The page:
OMB, GSA offer financial-management guidance

Partially finalized migration document still must address key issues

The Office of Management and Budget’s long-awaited Version 1.0 of the Financial Management Line of Business migration guidance leaves some questions unanswered.

But while officials acknowledge the document’s shortcomings, they point out that agencies that need to migrate to a new financial system can’t afford to wait until every concern is addressed.

“Some of the unanswered questions are large and complex, and will have a big impact on how this will progress,” said Tabetha Mueller, spokeswoman for Rep. Todd Platts (R-Pa.), chairman of the House Government Reform Subcommittee on Government Management, Finance and Accountability.

While the guidance provides some specifics, it does not give agencies input on a handful of critical issues, such as how agencies should screen potential public and private shared-services providers, and, once an agreement has been signed, how the SSP and customer should resolve disputes.

“Some of these agency systems are out of date, and they need to do something,” said Mary Mitchell, the General Services Administration’s deputy associate administrator and FM LOB program manager. “They need to proceed now, whether we move forward or not.”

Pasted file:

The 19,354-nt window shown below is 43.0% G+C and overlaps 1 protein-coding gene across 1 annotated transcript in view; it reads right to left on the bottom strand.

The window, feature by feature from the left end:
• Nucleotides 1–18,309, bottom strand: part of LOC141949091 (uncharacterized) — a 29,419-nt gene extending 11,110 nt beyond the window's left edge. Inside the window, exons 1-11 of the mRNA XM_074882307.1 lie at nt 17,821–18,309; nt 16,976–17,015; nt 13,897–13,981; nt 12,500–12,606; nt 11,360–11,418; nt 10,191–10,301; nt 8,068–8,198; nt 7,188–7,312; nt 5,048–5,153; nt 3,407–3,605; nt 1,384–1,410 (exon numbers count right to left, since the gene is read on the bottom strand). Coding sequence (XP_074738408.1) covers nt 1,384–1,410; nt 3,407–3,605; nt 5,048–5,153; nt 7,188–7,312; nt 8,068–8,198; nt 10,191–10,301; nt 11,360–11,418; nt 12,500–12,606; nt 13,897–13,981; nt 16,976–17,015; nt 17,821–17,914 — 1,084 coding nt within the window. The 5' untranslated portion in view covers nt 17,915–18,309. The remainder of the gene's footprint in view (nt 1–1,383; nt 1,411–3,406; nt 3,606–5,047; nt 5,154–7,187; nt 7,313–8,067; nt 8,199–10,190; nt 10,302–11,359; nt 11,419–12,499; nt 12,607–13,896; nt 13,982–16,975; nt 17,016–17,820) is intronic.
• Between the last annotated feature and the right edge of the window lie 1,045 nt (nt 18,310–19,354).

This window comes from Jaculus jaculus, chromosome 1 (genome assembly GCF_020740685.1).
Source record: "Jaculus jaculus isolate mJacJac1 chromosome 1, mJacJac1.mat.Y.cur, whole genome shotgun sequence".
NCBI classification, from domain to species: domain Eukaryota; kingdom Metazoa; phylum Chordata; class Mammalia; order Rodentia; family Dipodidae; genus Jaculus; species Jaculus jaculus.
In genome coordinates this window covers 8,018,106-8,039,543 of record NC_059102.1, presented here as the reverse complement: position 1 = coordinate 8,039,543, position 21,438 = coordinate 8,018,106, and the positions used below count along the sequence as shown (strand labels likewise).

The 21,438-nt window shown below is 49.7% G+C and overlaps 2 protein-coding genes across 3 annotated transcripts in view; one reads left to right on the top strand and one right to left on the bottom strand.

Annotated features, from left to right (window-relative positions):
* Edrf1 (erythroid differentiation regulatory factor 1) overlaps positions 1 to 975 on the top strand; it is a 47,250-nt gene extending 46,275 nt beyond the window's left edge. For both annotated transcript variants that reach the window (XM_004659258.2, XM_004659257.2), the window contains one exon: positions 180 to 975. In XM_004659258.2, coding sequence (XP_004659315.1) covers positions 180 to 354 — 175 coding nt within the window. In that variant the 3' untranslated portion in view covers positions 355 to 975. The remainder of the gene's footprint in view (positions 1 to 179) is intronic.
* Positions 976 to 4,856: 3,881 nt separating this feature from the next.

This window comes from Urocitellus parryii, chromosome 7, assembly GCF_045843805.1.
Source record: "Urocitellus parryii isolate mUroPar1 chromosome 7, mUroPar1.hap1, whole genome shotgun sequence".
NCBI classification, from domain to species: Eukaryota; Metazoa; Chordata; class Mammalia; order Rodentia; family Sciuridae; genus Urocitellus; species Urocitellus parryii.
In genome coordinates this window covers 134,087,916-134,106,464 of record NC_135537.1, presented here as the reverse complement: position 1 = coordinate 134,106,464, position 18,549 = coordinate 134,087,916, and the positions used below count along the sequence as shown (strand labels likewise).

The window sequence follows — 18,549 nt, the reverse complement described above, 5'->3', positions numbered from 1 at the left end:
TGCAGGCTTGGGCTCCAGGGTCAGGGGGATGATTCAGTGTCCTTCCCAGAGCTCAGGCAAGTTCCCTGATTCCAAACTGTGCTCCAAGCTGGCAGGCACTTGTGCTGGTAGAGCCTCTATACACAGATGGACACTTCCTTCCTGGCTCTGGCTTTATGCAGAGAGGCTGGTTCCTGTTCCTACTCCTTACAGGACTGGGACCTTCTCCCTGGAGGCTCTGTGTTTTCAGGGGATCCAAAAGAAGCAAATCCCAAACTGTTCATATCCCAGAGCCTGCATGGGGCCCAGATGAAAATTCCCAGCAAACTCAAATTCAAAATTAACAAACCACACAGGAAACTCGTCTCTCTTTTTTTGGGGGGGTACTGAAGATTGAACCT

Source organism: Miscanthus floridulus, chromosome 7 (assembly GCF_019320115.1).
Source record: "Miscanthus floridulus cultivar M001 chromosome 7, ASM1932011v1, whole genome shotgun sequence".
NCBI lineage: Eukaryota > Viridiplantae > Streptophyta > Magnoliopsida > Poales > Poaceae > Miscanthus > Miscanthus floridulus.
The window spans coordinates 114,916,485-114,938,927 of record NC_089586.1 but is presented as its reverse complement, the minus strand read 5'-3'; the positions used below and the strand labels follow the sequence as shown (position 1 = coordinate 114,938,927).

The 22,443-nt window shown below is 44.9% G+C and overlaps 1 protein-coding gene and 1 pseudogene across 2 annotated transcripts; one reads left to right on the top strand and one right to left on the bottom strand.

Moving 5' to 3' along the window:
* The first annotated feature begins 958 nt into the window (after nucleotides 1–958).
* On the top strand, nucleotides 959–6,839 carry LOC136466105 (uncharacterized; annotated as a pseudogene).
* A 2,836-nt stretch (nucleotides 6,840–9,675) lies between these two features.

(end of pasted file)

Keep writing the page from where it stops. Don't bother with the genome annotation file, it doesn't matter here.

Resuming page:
Mitchell said the outstanding issues should be cleared up and finalized by early winter.

OMB issued the guidance after considering the more than 700 comments on drafts released earlier this year.

The crux of the document remains the same: Agencies planning to replace or substantially change their financial-management systems must, with limited exceptions, turn over their operations to one of four public SSPs or become one themselves.

Agencies also can sign up with a private provider, so long as the firm meets certain requirements.

The final document clarifies that there is no time frame for agencies to make such a determination; rather, the agency’s existing financial infrastructure should be the bellwether.

The latest revision also makes clear that if an agency prefers to seek a private firm for these services, they must comply with OMB Circular A-76, which spells out how agencies perform public/private competitions.

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